HANNIBAL – For over 23 years, Charlotte Parrish has not been herself. Instead, she is clown “Nanna Anna,” and she shares Jesus.
Parrish of Calvary Baptist, Hannibal, has been a practicing clown since 1993.
“I went to clown school to learn to do children’s ministry better. Now I just do clowning,” Parrish said.
She and another lady formed the Isaac Clown Troupe. When both ladies moved to different churches, Parrish adapted the JOY Clown Troupe name. Joy is an acronym for ‘Jesus, Others, Yourself,” but also is one of the gifts of the Spirit.
Eight regulars, aged 13-92 and including two teenagers, comprise JOY Clown Troupe. Others are occasional clowns. Most are Southern Baptists, but two who are with a Christian church. One Troupe member is a former high school teacher of Parrish, whom Parrish once saw as a serious teacher.
As a clown she does various programs with illusions, balloon animals/creations, skits, and gospel presentations.
“I used to do 35-40 events a year, but now its more like 25-30,” she said.
Most events are festivals, parades, and fairs in Northeast Missouri, but she has entertained in Quincy Illinois, Ferguson MO after the unrest, and even on mission trips to Nicaragua, Honduras, El Salvador, and Mexico.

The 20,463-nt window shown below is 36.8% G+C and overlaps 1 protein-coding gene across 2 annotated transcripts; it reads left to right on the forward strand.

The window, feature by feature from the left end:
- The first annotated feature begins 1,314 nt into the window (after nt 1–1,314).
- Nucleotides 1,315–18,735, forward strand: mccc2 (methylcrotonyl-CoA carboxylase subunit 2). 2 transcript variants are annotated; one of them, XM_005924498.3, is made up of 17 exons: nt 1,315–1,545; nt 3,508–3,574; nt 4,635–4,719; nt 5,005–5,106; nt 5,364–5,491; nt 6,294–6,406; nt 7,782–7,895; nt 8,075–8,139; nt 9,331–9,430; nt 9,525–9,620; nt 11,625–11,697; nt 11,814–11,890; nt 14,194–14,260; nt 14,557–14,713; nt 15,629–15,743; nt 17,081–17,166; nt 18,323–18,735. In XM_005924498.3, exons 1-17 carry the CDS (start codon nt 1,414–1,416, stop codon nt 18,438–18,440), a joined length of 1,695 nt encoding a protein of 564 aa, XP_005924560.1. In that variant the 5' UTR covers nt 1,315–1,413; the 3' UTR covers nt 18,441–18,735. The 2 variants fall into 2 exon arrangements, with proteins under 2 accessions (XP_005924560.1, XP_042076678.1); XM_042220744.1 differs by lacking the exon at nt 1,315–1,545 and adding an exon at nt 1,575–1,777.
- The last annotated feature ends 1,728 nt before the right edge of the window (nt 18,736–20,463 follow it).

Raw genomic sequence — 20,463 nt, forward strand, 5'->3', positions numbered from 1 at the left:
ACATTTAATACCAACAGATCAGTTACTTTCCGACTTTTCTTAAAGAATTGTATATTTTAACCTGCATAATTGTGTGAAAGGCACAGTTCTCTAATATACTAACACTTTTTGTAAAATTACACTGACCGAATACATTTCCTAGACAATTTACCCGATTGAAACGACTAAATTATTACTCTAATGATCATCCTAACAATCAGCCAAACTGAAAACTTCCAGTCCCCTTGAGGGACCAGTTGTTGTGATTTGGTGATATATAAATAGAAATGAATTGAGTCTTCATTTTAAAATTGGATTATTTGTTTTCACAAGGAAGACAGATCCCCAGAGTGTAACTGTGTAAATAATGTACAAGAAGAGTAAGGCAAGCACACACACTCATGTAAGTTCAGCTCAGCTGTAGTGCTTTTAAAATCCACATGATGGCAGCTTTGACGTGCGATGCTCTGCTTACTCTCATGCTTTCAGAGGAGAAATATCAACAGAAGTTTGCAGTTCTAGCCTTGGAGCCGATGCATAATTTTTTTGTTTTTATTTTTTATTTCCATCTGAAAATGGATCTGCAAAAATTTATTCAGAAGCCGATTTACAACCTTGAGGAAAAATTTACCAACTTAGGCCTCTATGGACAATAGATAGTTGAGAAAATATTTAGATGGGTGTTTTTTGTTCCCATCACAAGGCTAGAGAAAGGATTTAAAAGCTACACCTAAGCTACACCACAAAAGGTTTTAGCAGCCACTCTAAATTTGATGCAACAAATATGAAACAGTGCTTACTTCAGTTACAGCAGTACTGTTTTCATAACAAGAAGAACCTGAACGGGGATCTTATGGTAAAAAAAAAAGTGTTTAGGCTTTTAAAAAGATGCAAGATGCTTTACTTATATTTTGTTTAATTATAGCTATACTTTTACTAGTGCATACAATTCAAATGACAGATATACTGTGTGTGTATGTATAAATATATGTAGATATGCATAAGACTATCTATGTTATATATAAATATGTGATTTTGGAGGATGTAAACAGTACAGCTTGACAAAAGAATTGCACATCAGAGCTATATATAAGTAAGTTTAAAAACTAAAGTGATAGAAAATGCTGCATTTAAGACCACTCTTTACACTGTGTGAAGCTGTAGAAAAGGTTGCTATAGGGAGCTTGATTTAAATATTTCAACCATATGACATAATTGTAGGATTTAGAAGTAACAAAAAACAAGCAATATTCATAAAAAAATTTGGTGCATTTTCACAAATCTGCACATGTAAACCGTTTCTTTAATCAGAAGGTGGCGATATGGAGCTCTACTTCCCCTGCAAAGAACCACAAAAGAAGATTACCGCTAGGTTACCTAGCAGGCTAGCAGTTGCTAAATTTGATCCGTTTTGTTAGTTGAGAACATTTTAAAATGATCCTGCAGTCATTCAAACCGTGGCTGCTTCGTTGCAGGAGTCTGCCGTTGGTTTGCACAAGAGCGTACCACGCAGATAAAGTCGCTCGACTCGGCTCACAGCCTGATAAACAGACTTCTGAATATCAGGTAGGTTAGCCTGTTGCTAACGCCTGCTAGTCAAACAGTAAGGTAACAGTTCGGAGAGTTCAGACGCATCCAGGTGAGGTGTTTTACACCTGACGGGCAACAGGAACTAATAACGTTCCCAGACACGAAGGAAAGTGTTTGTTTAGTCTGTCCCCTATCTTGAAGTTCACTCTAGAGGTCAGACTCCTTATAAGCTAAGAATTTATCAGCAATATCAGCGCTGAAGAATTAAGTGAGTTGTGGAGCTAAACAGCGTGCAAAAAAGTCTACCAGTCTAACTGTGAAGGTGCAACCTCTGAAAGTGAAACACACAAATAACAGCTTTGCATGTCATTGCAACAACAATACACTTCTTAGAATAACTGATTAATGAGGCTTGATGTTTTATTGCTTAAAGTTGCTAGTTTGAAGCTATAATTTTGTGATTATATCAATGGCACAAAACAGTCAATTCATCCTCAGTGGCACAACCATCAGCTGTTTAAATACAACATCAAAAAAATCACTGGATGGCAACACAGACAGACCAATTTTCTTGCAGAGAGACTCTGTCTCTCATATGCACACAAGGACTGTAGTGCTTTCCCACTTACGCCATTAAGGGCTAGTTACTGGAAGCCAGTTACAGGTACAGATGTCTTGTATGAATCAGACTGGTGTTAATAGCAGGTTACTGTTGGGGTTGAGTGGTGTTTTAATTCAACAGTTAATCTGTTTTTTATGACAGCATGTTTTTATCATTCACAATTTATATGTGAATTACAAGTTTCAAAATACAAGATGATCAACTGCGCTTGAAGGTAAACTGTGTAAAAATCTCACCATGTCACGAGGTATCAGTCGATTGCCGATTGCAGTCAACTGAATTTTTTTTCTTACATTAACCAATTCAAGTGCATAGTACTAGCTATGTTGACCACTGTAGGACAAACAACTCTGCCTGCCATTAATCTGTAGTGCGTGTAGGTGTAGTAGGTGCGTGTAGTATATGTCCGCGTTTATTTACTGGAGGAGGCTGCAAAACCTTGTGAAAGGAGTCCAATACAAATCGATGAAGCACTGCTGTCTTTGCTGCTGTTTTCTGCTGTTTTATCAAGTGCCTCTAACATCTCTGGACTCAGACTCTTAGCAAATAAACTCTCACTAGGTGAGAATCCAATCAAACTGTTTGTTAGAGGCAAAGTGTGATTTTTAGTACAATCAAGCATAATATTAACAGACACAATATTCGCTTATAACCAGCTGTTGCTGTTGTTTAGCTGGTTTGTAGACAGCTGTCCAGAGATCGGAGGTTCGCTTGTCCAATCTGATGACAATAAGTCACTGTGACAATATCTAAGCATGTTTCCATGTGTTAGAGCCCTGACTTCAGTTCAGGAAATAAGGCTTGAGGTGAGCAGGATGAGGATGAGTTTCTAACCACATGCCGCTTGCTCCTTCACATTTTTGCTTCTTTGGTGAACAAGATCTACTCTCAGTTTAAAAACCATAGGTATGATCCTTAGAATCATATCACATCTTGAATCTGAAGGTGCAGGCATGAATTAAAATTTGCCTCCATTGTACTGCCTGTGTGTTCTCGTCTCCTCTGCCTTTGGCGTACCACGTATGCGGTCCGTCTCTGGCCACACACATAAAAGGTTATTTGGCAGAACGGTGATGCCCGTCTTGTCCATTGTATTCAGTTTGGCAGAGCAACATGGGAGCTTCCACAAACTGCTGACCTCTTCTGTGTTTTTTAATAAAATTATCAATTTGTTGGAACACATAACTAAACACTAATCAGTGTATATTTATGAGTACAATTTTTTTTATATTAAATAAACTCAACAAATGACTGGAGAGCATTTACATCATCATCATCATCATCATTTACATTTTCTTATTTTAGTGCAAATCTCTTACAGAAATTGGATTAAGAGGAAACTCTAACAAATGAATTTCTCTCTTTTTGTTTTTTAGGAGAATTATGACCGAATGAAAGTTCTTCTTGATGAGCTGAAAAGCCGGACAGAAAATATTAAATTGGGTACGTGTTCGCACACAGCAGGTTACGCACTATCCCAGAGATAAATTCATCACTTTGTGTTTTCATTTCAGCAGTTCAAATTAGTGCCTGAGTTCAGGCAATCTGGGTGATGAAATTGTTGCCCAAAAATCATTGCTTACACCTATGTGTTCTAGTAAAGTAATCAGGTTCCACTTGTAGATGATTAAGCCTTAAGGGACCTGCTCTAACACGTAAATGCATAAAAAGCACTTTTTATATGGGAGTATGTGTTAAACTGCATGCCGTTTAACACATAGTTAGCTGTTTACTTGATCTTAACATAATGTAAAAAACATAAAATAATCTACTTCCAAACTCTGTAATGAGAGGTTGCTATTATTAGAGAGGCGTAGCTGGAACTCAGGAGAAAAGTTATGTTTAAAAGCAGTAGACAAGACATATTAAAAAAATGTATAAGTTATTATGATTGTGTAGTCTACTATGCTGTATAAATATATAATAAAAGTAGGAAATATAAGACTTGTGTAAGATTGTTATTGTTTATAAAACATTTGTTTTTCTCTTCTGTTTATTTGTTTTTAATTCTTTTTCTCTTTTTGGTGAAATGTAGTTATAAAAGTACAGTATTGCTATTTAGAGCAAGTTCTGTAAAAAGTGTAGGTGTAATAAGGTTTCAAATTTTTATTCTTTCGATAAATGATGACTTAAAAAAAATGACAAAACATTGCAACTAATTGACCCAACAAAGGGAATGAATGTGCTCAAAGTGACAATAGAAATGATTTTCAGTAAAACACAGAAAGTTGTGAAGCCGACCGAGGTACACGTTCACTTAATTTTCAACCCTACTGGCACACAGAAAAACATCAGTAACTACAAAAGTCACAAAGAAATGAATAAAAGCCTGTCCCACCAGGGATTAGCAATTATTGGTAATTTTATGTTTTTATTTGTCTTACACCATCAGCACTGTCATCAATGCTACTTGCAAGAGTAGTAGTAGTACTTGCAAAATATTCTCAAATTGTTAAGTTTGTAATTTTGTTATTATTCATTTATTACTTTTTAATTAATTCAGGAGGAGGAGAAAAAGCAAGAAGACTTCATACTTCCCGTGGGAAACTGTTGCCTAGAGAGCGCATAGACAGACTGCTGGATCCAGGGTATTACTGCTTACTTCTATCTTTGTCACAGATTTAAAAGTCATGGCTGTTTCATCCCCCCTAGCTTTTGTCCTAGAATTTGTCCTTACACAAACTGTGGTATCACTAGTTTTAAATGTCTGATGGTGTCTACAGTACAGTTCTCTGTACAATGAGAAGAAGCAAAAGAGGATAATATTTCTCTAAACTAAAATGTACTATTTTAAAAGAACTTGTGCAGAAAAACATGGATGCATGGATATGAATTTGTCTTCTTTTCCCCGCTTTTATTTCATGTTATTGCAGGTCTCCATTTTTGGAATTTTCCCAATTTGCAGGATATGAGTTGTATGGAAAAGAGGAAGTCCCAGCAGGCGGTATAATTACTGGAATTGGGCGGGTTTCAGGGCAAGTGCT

Parrish, a retired state Department of Health and Human Services employee said one exciting event was a 2013 two-week Nicaraguan trip. It included moving at night from a school to a village to find housing and a sudden day call from a school principal to entertain 24 school children banned from the village.
“I asked the principal if I could share Jesus and how long I could speak. He said I could share Jesus and stay as long as I wanted.”
Through an interpreter, Parrish asked how many attended church or had a Bible. The same girl raised her hand both times. Parrish asked how many knew about Jesus. No hands went up.
“I was there maybe an hour and when it came time to ask who wanted Jesus into their heart, all 24 hands went up. I don’t know if all 24 are Christians, but the interpreter sat with each of them and got their names to give to a local pastor.”
She is unabashed in sharing Jesus while clowning, and has had invitations rescinded when she makes that a stipulation.
“I want to be upfront. I clown for Jesus,” she said. “The more you can intertwine Jesus through the program and the more you can get the kids to interact, the better off you are.”
On a more recent trip to Nicaragua, she was told to wear long pants, long shirts, and a hat to fight mosquitos possibly infected with the Zika virus.
“To me, that says clown.”
The denist she assisted agreed. She was given crowd control duties. During a lunch break, she guarded the medical equipment and medicines by entertaining children for 45 minutes without speaking Spanish, using skits and illusions as she could.
Once while using a witnessing bracelet at the Lewis County Missouri fair, two people, one from California state and one from Quincy, Illinois, asked to receive Jesus.
“I asked, ‘Are you sure you want to do this while I’m wearing a clown suit?’ They said, ‘Yes.’ So I prayed with them (while) wearing a clown suit. I’ve been told you shouldn’t have the suit on when praying with people.”
“I love to clown. I love to talk about Jesus,” Parrish said.